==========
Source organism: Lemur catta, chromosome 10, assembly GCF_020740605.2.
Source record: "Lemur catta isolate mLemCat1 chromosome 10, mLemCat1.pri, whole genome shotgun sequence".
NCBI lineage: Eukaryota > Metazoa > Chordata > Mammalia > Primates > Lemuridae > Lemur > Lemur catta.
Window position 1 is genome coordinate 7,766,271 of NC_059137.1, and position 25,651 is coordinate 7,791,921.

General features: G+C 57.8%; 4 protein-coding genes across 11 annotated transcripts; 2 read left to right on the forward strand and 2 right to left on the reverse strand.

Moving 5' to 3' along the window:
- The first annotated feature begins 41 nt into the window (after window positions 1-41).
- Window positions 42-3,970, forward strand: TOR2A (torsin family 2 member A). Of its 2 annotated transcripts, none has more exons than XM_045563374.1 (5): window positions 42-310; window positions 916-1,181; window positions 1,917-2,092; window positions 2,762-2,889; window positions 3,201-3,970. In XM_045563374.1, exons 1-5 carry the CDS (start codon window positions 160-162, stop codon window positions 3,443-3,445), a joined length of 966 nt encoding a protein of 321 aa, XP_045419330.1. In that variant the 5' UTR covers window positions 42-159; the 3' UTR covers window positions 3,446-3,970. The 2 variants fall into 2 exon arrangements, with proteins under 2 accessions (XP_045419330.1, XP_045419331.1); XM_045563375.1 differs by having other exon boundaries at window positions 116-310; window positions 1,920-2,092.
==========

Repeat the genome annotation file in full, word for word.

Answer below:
Source organism: Lemur catta, chromosome 10, assembly GCF_020740605.2.
Source record: "Lemur catta isolate mLemCat1 chromosome 10, mLemCat1.pri, whole genome shotgun sequence".
NCBI lineage: Eukaryota > Metazoa > Chordata > Mammalia > Primates > Lemuridae > Lemur > Lemur catta.
Window position 1 is genome coordinate 7,766,271 of NC_059137.1, and position 25,651 is coordinate 7,791,921.

General features: G+C 57.8%; 4 protein-coding genes across 11 annotated transcripts; 2 read left to right on the forward strand and 2 right to left on the reverse strand.

Moving 5' to 3' along the window:
- The first annotated feature begins 41 nt into the window (after window positions 1-41).
- Window positions 42-3,970, forward strand: TOR2A (torsin family 2 member A). Of its 2 annotated transcripts, none has more exons than XM_045563374.1 (5): window positions 42-310; window positions 916-1,181; window positions 1,917-2,092; window positions 2,762-2,889; window positions 3,201-3,970. In XM_045563374.1, exons 1-5 carry the CDS (start codon window positions 160-162, stop codon window positions 3,443-3,445), a joined length of 966 nt encoding a protein of 321 aa, XP_045419330.1. In that variant the 5' UTR covers window positions 42-159; the 3' UTR covers window positions 3,446-3,970. The 2 variants fall into 2 exon arrangements, with proteins under 2 accessions (XP_045419330.1, XP_045419331.1); XM_045563375.1 differs by having other exon boundaries at window positions 116-310; window positions 1,920-2,092.